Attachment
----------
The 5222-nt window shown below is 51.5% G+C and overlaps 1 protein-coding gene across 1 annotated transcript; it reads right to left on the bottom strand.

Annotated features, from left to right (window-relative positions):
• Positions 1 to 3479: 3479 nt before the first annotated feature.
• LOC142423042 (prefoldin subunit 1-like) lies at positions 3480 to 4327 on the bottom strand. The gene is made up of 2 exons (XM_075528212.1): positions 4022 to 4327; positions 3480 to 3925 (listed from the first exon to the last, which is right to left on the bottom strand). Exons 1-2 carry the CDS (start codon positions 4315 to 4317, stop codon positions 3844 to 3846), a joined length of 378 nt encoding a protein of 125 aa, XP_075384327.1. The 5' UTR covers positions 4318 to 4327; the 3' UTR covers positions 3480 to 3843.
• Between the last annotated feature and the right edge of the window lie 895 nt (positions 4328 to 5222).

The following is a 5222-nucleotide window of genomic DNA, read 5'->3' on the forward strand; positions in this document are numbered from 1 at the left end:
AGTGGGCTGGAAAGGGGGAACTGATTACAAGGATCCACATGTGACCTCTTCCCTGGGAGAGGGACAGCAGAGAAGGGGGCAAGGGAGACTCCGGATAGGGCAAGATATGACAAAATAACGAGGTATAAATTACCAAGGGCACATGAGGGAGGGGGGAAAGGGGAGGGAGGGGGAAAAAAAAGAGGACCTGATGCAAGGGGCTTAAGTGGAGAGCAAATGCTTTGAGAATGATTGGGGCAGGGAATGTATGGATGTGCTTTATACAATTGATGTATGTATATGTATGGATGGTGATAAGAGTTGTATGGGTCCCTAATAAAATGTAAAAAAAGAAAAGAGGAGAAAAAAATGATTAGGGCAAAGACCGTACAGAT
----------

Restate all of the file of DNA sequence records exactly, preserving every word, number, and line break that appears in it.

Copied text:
The 5222-nt window shown below is 51.5% G+C and overlaps 1 protein-coding gene across 1 annotated transcript; it reads right to left on the bottom strand.

Annotated features, from left to right (window-relative positions):
• Positions 1 to 3479: 3479 nt before the first annotated feature.
• LOC142423042 (prefoldin subunit 1-like) lies at positions 3480 to 4327 on the bottom strand. The gene is made up of 2 exons (XM_075528212.1): positions 4022 to 4327; positions 3480 to 3925 (listed from the first exon to the last, which is right to left on the bottom strand). Exons 1-2 carry the CDS (start codon positions 4315 to 4317, stop codon positions 3844 to 3846), a joined length of 378 nt encoding a protein of 125 aa, XP_075384327.1. The 5' UTR covers positions 4318 to 4327; the 3' UTR covers positions 3480 to 3843.
• Between the last annotated feature and the right edge of the window lie 895 nt (positions 4328 to 5222).

The following is a 5222-nucleotide window of genomic DNA, read 5'->3' on the forward strand; positions in this document are numbered from 1 at the left end:
AGTGGGCTGGAAAGGGGGAACTGATTACAAGGATCCACATGTGACCTCTTCCCTGGGAGAGGGACAGCAGAGAAGGGGGCAAGGGAGACTCCGGATAGGGCAAGATATGACAAAATAACGAGGTATAAATTACCAAGGGCACATGAGGGAGGGGGGAAAGGGGAGGGAGGGGGAAAAAAAAGAGGACCTGATGCAAGGGGCTTAAGTGGAGAGCAAATGCTTTGAGAATGATTGGGGCAGGGAATGTATGGATGTGCTTTATACAATTGATGTATGTATATGTATGGATGGTGATAAGAGTTGTATGGGTCCCTAATAAAATGTAAAAAAAGAAAAGAGGAGAAAAAAATGATTAGGGCAAAGACCGTACAGAT